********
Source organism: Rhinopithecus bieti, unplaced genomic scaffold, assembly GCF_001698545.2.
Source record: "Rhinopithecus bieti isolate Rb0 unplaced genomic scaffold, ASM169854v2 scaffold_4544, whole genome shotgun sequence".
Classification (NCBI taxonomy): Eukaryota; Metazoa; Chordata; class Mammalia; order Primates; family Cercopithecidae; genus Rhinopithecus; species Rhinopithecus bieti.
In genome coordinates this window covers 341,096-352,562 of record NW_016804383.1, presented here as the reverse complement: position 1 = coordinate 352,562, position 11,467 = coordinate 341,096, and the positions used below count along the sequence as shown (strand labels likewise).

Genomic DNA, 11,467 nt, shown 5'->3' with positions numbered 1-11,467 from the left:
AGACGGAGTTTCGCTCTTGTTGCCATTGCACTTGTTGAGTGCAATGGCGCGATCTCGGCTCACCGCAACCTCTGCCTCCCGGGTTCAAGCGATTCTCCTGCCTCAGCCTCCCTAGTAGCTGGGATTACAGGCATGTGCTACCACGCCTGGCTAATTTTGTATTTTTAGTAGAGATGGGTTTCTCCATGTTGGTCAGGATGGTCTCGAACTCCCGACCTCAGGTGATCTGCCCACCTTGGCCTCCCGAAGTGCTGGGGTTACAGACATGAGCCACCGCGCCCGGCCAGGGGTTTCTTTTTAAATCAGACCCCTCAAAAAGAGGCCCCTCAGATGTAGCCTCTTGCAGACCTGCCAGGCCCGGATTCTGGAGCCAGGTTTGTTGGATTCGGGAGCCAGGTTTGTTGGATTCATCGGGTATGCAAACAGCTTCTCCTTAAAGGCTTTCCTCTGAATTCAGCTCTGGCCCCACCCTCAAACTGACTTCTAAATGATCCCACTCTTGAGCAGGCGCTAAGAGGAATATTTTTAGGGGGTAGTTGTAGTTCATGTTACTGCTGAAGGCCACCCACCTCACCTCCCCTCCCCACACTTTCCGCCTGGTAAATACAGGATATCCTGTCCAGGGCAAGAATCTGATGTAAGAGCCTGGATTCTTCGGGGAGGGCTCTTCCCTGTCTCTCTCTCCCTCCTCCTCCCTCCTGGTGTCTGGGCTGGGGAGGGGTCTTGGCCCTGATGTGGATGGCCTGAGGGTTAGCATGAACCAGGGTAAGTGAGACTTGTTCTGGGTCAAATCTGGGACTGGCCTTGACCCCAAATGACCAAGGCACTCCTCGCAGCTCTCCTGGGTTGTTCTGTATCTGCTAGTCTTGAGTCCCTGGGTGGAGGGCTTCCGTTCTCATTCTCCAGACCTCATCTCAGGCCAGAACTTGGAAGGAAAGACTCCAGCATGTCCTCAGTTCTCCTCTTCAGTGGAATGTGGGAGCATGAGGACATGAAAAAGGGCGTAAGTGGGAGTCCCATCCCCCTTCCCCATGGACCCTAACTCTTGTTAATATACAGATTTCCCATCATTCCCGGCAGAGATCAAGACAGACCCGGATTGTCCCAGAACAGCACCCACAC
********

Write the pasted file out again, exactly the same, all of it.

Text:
Source organism: Rhinopithecus bieti, unplaced genomic scaffold, assembly GCF_001698545.2.
Source record: "Rhinopithecus bieti isolate Rb0 unplaced genomic scaffold, ASM169854v2 scaffold_4544, whole genome shotgun sequence".
Classification (NCBI taxonomy): Eukaryota; Metazoa; Chordata; class Mammalia; order Primates; family Cercopithecidae; genus Rhinopithecus; species Rhinopithecus bieti.
In genome coordinates this window covers 341,096-352,562 of record NW_016804383.1, presented here as the reverse complement: position 1 = coordinate 352,562, position 11,467 = coordinate 341,096, and the positions used below count along the sequence as shown (strand labels likewise).

Genomic DNA, 11,467 nt, shown 5'->3' with positions numbered 1-11,467 from the left:
AGACGGAGTTTCGCTCTTGTTGCCATTGCACTTGTTGAGTGCAATGGCGCGATCTCGGCTCACCGCAACCTCTGCCTCCCGGGTTCAAGCGATTCTCCTGCCTCAGCCTCCCTAGTAGCTGGGATTACAGGCATGTGCTACCACGCCTGGCTAATTTTGTATTTTTAGTAGAGATGGGTTTCTCCATGTTGGTCAGGATGGTCTCGAACTCCCGACCTCAGGTGATCTGCCCACCTTGGCCTCCCGAAGTGCTGGGGTTACAGACATGAGCCACCGCGCCCGGCCAGGGGTTTCTTTTTAAATCAGACCCCTCAAAAAGAGGCCCCTCAGATGTAGCCTCTTGCAGACCTGCCAGGCCCGGATTCTGGAGCCAGGTTTGTTGGATTCGGGAGCCAGGTTTGTTGGATTCATCGGGTATGCAAACAGCTTCTCCTTAAAGGCTTTCCTCTGAATTCAGCTCTGGCCCCACCCTCAAACTGACTTCTAAATGATCCCACTCTTGAGCAGGCGCTAAGAGGAATATTTTTAGGGGGTAGTTGTAGTTCATGTTACTGCTGAAGGCCACCCACCTCACCTCCCCTCCCCACACTTTCCGCCTGGTAAATACAGGATATCCTGTCCAGGGCAAGAATCTGATGTAAGAGCCTGGATTCTTCGGGGAGGGCTCTTCCCTGTCTCTCTCTCCCTCCTCCTCCCTCCTGGTGTCTGGGCTGGGGAGGGGTCTTGGCCCTGATGTGGATGGCCTGAGGGTTAGCATGAACCAGGGTAAGTGAGACTTGTTCTGGGTCAAATCTGGGACTGGCCTTGACCCCAAATGACCAAGGCACTCCTCGCAGCTCTCCTGGGTTGTTCTGTATCTGCTAGTCTTGAGTCCCTGGGTGGAGGGCTTCCGTTCTCATTCTCCAGACCTCATCTCAGGCCAGAACTTGGAAGGAAAGACTCCAGCATGTCCTCAGTTCTCCTCTTCAGTGGAATGTGGGAGCATGAGGACATGAAAAAGGGCGTAAGTGGGAGTCCCATCCCCCTTCCCCATGGACCCTAACTCTTGTTAATATACAGATTTCCCATCATTCCCGGCAGAGATCAAGACAGACCCGGATTGTCCCAGAACAGCACCCACAC